… wellness becoming a selling point for all kinds of products and services – from food and vitamins to real estate and vacation packages, and from gym memberships and healthcare plans to meditation apps and DNA testing kits.
Only by including such matters, all clearly beyond the GWI’s own definition of wellness (active individual pursuit… self-responsibility for our own choices, behaviors and lifestyles), can a $4.2 trillion global wellness economy be fantasized.
The most jarring statement, however, appears on the first page of the Report:
Wellness is a word that was not often spoken or seen in print just ten years ago.
What? I had to read that several times to be sure it wasn’t a misprint.
In fact, the wellness movement was well along and thus the term was spoken and seen in print at least 35 years before 2008. Recall that this period was described in the Report itself as a time when wellness spread and got serious.
Wellness has been a standard feature of worksite programming since the early 80s, and hospitals, universities and non-profit organizations have invested in such programs and facilities at least as long. Evidently, it was not seen in print or spoken in the company of the authors before they went to work at GWI in 2008.
Let’s very briefly review a few instances of wellness being spoken, seen in print and otherwise emerging before 2008.
WELLNESS SPOKEN OR SEEN IN PRINT BEFORE 2008
It has been a long time since Halbert Dunn introduced the phrase high level wellness around the middle of the last century, and nearly 50 years since John (Jack) Travis hung a sign (Wellness Resource Center) on the door of a three story building nestled between trees in beautiful downtown Mill Valley. I published an article in Prevention Magazine about Travis and his wellness center entitled, Meet John W. Travis, Doctor of Wellbeing.
Here are examples that demonstrate, contrary to the assertion that the wellness word was not often spoken or seen in print before 2008, that is is wildly mistaken. Start with seven different histories of the wellness movement. These were all written well before 2008. They document the extent to which wellness was nearly a household word, albeit one with meanings inconsistent and confusing.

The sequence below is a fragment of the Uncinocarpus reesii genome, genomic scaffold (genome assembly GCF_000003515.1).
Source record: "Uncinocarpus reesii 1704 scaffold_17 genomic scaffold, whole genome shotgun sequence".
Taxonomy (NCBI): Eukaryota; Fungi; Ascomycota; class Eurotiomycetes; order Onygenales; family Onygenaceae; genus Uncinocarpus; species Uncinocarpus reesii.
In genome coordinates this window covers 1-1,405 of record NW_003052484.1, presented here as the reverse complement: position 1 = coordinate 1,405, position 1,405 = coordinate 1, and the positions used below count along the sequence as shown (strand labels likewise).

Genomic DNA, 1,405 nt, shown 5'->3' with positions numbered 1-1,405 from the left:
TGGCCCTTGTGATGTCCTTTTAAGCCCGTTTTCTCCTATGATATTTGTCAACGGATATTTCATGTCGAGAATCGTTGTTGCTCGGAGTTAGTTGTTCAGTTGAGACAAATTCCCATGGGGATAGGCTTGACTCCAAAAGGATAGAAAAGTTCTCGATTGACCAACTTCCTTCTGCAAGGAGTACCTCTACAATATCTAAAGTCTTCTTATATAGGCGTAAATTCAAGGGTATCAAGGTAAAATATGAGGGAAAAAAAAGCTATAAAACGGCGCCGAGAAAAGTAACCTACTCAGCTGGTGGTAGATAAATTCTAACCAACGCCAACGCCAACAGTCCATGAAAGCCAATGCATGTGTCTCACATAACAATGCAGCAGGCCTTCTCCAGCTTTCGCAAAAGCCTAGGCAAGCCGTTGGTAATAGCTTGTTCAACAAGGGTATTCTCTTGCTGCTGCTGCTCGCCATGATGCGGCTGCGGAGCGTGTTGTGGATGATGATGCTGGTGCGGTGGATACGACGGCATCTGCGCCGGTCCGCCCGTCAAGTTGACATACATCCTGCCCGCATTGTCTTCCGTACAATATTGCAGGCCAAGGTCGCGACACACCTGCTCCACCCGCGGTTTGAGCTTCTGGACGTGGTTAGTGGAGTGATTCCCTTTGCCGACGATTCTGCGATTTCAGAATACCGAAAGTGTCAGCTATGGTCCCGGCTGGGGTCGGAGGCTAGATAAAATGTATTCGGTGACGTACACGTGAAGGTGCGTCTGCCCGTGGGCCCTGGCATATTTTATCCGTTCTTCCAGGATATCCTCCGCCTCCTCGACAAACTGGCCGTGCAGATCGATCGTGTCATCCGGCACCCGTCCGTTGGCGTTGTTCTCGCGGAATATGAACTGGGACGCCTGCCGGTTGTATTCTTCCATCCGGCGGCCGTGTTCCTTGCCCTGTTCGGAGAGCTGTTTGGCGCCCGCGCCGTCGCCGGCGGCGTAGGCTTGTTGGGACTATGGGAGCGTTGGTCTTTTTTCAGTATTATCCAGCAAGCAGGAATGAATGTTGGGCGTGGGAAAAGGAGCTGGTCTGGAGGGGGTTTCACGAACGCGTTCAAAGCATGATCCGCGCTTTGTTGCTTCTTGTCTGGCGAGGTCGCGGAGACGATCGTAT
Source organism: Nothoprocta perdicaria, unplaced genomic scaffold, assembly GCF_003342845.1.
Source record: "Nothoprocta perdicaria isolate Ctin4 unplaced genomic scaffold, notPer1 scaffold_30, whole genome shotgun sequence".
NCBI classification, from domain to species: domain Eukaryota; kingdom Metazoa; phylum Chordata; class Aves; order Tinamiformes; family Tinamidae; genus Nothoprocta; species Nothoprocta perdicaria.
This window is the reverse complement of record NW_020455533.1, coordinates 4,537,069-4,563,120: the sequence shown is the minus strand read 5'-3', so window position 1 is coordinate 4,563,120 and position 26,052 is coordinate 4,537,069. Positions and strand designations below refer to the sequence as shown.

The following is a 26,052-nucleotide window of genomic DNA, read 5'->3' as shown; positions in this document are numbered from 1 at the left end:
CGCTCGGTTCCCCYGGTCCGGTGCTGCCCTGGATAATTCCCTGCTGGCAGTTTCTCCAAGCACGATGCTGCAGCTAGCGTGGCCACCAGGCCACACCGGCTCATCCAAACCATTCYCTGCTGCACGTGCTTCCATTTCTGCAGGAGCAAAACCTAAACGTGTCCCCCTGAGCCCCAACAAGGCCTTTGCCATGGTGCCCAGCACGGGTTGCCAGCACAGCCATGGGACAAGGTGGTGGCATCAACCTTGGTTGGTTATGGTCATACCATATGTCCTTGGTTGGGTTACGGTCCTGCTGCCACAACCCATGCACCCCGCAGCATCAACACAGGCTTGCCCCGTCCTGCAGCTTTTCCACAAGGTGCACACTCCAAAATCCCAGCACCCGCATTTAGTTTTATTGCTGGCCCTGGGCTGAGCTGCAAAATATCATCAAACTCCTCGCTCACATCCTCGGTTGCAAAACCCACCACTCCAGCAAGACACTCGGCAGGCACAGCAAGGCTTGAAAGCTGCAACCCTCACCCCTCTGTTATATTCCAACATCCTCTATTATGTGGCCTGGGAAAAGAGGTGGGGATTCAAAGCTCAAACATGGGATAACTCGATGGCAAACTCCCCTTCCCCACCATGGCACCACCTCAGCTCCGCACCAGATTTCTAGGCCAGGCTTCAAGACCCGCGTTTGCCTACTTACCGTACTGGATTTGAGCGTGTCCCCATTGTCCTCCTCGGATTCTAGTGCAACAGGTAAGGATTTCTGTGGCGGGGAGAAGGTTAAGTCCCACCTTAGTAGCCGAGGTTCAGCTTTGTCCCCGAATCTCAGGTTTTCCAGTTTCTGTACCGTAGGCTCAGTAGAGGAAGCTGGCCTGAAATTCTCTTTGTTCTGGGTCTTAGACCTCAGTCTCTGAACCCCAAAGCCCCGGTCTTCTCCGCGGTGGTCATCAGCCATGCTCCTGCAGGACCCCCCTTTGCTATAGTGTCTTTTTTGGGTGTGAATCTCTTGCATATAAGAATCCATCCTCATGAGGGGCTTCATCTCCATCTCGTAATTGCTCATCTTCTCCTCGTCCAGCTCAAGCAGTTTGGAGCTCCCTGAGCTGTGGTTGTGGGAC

* Seven illustrative histories (there are more) document the extent of the term – 1) James Miller, 2) the Library of Medicine, 3) James Strohecker, 4) Jana Stara – A Hungarian Perspective, 5) Univ of Victoria, 6) NIH Worksite Wellness and &) My own book The History and Future of Wellness (Kendall-Hunt, 1986).
* Dan Rather interviewed Dr. Travis at the WRC in 1979 for an episode of 60 Minutes. Not so enlightening about the nature of wellness, but a big national boost of recognition for the word.
There were dozens of books published, hundreds of conferences held, thousands of courses taught, lectures given and articles written, both scholarly and popular, all at least 25 years prior to 2008. Every year since 1980, approximately a thousand attendees, including delegations from abroad, spent five days in July at wellness conferences on the campus of the University of Wisconsin-Stevens Point. This event was widely known as wellness summer camp for adults (with children¹s programs going on concurrently).
The GWI report about wellness history, wellness definitions, wellness trends and a wellness global economy contains 29 citations or references, but not even one to a wellness book, wellness article or wellness journal. The references are to U. N. and World Health Organization, Census Bureau and medical journals dealing with global health data.
* A third of all regional/metropolitan planning agencies promoted the concept in their areawide plans by the mid-70’s.
* Almost all large and most moderate size corporations offered employees worksite wellness learning opportunities on the job.
* The American Hospital Association board of directors passed a resolution at their annual conference in Chicago in 1979 urging all member hospitals throughout the U.S. to promote wellness. Most did so.